I have become a bit of a maverick to say, “The things that you think I can’t do is because of your current bias, but there are other things I’m bringing”. I’m quite challenging, and I’m confident. I don’t mind if the stakes are against me. I enjoy the thrill of that. I’ve seen so many cases where people would not make it into something on paper, but if you give them a chance, they surprise you with performance.

Honestly speaking, if Facebook was not Mark Zuckerberg, based on his experience and background, who would have hired him as CEO of one of the biggest companies in the world? Arguably and similarly, who would have hired Elon Musk based on the credentials on paper to be the CEO of one of the biggest companies in the world? People say, “What company has he had? Is it the 1st or the 2nd rotation? Who has he worked with?” They hired themselves because they founded the companies. They are bigger than some of the companies that would not give them to run. Arguably, based on what the investors say of both Tesla and Facebook, they are doing the same job. It’s not always what it seems. If you’ve got something to offer and can present it to the public and sell it, then go for it.

That’s so true. We’ve seen many examples of that in executive searches. What instilled that confidence in you? What would you say to the person that is doubting? I get what you’ve shared around having someone believe in you, somebody coach you, etc. What do you do to reinforce that sense of self-worth within yourself?

I believe that I learn extremely fast, and I’m very curious. That’s the first thing. I have a high degree of self-awareness. You need to accept what you know and don’t know. Therefore, surround yourself with people that can help you with that. I’m not too cautious. I hire well. In fact, I say to people, “I like having people who are better than me.” They cannot believe that they are better than me, but when I hire them, they are exceptional. I love that because then they challenge me, teach me, and also learn from me. That compliment is important. It’s also important to know that even with things I don’t know, I can learn quickly because I don’t want to shortchange my shareholders, investors, coaches, and mentors who believe in me.

I have a record of situations where I didn’t come from the industry or the culture. Still, within a few months, I was operating at a mastery level because of my curiosity to learn: the ability to challenge myself, reinvent myself, and disrupt myself has been one of the hallmarks of my successes. Therefore, for someone that doesn’t believe, I can show them situations where I’ve come from where I wasn’t as knowledgeable, but I have been able to be successful. That’s number one.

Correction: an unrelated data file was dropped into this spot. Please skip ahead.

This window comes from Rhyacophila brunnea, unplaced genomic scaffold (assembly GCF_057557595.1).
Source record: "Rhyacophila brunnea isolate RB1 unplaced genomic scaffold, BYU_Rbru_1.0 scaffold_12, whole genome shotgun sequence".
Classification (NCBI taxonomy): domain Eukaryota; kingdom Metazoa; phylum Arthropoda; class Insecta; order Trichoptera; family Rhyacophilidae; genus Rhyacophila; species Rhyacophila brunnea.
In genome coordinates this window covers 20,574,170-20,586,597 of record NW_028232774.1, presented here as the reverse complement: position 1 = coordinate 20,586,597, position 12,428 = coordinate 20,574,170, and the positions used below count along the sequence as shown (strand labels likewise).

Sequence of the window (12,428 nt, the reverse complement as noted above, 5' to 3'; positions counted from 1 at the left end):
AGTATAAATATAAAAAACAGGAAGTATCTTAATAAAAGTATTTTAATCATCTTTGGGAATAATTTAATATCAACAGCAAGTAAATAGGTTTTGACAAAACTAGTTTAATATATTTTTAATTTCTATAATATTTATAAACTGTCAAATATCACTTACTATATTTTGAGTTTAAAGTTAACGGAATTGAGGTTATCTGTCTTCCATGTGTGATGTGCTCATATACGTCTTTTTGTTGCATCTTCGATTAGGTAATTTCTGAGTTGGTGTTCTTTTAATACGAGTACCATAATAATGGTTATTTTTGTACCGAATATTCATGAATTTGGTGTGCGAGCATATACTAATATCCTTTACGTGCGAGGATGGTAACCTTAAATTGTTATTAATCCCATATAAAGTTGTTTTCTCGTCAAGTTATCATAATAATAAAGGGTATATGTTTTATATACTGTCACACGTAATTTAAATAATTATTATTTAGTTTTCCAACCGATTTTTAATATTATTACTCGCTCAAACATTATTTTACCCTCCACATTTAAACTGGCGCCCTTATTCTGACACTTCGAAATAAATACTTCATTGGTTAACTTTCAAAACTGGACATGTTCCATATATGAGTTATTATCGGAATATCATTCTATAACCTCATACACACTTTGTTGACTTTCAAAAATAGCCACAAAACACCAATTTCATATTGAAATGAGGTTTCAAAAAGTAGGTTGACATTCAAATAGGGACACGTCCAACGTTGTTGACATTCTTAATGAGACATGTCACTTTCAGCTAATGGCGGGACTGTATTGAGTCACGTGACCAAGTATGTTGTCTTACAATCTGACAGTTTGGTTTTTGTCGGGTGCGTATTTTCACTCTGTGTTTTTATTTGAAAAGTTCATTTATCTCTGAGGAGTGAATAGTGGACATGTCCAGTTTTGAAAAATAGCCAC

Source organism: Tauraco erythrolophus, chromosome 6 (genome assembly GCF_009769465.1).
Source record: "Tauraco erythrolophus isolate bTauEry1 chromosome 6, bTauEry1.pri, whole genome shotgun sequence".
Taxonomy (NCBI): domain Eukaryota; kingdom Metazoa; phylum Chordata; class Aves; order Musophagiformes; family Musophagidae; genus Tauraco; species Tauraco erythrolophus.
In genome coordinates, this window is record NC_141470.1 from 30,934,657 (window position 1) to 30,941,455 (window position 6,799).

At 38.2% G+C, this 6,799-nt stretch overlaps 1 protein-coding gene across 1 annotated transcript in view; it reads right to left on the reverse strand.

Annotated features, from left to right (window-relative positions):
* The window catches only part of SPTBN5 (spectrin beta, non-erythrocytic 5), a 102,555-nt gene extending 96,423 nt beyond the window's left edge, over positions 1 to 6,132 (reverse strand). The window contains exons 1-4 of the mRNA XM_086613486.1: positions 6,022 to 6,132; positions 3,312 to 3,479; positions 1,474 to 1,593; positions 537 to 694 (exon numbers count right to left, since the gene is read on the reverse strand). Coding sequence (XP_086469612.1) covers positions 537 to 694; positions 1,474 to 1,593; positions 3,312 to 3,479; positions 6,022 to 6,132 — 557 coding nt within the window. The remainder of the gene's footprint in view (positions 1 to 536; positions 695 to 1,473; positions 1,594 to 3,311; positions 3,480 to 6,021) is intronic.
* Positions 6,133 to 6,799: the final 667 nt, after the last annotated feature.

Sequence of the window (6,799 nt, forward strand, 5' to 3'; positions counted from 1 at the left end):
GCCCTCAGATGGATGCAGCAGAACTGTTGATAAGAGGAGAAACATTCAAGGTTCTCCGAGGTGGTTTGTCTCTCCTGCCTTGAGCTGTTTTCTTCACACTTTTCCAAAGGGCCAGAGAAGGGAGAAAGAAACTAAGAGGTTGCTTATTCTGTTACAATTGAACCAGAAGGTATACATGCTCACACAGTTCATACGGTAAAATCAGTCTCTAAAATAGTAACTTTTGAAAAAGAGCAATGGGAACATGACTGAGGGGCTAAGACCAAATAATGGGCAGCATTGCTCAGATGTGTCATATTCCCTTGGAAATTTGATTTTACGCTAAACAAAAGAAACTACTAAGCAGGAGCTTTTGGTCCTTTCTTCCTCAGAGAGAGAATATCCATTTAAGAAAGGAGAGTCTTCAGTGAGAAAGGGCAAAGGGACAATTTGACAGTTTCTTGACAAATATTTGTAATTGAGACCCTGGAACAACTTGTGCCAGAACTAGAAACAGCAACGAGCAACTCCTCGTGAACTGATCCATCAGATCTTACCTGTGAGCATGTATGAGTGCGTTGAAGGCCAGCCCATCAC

The second thing is that if you hire the usual prospects, you will always get the results you’ve obtained. You are hiring on an incremental basis, contingent on the tried and tested and delivering on expected outcomes. If you want to disrupt, you also need to bring in someone who will bring a different perspective. I sell the fact that I’m getting a different perspective without disregarding what exists and throwing everything out. Exponential growth and transformation are delivered, but it’s also about having an outside view. In many cases, I come in as an outsider into situations.

When I entered Vodacom, I had already worked for Diageo, never in telecoms. That was a breath of fresh air in many ways. It was sometimes good and sometimes not so good. When I joined GE, people were very surprised because GE is in aviation, energy, and healthcare. I’d never worked in any of those three industries, but I came in. I have reason to believe I’m doing a great job because I’m collaborating with industry experts. I’m not discounting anything that came, but I’m asking challenging questions.

Imagine, the industries are amazing. The lines are becoming blurred. Facebook is a media company, Tesla is a technology company, and so forth. Their lines are becoming blurred. People like me with diverse industry experience would see commonalities and learn from the different areas with a unique proposition for employers. That’s what I tell them, but not everyone believes it. Some would say that bankers run banks. They say, “Unless you’ve had twenty years in financial services, you can’t come into this bank.” I respect that. Others will say, “Those who are disrupting banks are not bankers,” and want to bring in new ideas. That’s where I come. I enjoy it.

You talk about the importance of self-disruption in the book and allude to it. How do you disrupt yourself, and why is that so important in your rise to the top?